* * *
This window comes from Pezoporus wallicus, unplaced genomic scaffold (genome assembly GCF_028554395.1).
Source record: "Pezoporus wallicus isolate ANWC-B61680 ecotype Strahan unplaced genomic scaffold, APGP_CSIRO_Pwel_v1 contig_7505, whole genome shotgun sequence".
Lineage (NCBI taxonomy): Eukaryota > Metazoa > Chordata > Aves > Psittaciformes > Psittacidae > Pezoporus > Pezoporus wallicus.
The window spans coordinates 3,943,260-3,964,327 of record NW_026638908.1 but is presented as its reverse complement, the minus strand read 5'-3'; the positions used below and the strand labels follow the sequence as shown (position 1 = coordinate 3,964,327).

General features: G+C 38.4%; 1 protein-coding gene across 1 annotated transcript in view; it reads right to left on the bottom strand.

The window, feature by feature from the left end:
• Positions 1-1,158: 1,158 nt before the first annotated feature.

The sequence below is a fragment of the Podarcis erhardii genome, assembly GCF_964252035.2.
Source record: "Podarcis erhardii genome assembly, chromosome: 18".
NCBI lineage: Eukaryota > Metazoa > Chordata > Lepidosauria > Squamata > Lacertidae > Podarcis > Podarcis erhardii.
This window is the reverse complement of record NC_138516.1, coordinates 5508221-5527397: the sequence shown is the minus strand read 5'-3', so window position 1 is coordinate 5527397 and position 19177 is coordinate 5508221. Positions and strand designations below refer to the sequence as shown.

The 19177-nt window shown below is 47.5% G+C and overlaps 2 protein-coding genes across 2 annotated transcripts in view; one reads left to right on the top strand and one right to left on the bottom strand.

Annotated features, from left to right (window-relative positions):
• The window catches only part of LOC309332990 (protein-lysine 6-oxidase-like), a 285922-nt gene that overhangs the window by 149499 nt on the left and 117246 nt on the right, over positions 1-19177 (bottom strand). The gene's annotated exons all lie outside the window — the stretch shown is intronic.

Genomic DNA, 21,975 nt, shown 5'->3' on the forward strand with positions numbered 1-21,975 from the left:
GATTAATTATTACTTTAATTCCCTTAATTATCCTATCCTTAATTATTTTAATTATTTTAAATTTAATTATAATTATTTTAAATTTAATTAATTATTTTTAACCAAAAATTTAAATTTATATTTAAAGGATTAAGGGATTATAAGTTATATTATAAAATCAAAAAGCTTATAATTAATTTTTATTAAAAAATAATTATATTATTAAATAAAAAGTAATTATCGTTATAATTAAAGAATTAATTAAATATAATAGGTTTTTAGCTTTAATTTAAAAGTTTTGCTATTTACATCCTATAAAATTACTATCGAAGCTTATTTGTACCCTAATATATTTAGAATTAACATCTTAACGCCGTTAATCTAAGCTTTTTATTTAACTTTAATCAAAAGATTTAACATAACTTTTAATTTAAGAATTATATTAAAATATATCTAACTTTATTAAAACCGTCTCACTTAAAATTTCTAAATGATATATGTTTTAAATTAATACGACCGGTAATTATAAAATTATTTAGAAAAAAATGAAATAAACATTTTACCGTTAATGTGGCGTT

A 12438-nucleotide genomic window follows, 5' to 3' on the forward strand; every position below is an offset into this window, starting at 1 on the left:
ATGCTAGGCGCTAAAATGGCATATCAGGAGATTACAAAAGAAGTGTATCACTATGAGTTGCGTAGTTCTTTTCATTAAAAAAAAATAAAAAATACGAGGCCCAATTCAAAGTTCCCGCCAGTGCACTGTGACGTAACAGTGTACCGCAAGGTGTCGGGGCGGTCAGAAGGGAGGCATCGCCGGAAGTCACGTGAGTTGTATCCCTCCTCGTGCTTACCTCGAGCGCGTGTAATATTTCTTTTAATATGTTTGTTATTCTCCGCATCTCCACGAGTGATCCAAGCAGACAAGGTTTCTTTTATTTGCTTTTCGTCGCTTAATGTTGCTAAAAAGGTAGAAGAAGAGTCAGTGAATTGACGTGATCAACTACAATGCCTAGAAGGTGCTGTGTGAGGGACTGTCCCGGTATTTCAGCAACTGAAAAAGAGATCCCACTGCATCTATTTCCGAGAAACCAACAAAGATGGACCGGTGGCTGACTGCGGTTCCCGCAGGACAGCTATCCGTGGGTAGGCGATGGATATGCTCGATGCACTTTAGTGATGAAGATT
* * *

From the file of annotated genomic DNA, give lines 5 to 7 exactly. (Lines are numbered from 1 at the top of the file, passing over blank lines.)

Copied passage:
General features: G+C 38.4%; 1 protein-coding gene across 1 annotated transcript in view; it reads right to left on the bottom strand.

The window, feature by feature from the left end:
• Positions 1-1,158: 1,158 nt before the first annotated feature.